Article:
However, fatty foods would be the exception to this rule, as they affect the motility of the stomach differently from other nutrients. In particular, they increase movement and make alcohol reach the blood faster.
Fortunately, foods containing carbohydrates and proteins cause absorption to be slow and the concentration of alcohol in the blood to drop by up to 25%.
Consequently, drinking alcohol on an empty stomach will lead to higher plasma ethanol concentrations and increased toxic effects.
Alcohol content and absorption in the body
On the other hand, absorption increases when the drink in question has an alcohol content of 20% to 35%, as these do not produce powerful muscular movements compared with drinks with an alcohol content above this value.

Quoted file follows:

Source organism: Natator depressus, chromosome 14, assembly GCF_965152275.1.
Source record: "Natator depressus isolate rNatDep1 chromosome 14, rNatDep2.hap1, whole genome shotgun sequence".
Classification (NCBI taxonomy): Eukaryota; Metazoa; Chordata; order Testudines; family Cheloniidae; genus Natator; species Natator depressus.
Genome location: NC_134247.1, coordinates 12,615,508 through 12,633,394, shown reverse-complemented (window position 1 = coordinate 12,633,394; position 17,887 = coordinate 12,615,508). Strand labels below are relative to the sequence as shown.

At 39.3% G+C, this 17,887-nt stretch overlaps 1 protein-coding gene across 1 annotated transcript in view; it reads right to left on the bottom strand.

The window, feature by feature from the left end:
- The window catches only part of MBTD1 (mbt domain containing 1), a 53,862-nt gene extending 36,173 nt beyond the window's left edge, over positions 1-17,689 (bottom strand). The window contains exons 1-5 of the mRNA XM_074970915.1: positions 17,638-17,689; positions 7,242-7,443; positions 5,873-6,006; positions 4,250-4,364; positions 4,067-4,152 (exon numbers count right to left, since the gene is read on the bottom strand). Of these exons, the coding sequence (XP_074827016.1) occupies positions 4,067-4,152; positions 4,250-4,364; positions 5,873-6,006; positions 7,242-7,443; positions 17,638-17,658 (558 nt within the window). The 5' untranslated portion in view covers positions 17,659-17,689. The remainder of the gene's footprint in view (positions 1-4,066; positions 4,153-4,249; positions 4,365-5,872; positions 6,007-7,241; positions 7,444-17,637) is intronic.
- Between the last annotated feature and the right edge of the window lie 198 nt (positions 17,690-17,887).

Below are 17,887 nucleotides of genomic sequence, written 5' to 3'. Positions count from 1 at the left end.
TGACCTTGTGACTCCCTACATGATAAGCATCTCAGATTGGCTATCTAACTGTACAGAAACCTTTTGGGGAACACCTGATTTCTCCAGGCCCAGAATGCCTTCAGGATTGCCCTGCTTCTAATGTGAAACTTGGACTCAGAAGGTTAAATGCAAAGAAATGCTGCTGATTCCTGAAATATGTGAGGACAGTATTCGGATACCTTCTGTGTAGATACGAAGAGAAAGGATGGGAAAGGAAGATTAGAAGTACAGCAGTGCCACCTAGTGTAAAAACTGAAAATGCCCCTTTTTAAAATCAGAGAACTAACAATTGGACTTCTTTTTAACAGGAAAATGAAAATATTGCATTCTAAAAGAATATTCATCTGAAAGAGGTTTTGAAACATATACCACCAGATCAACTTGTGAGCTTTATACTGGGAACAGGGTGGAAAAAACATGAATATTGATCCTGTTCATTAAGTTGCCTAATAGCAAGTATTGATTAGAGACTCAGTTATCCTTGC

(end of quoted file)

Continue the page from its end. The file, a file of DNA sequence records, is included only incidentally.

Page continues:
Similarly, the absorption of ethanol also increases if a person swallows a large quantity at once, but not if they swallow several times in small quantities.
General effects of alcohol on the body
Like everything we ingest, the liver is the organ responsible for metabolizing ethanol, as it transforms this substance into acetaldehyde and then acetic acid. Also, the body excretes the remaining 5 to 10 % of urine, sweat, and breathing.
However, while ethanol is still present in the blood, it affects the nervous system. This is why we experience classic symptoms such as the following:
- Feeling of being uninhibited
- Slurred speech
- Loss of coordination
It’s important to note that high doses of alcohol can cause intoxication, which includes other symptoms such as the following:
- Nausea, retching, and vomiting
- Hypothermia (low body temperature)
- Sudden loss of coordination
- Slow or abnormal breathing
- Difficulty in speaking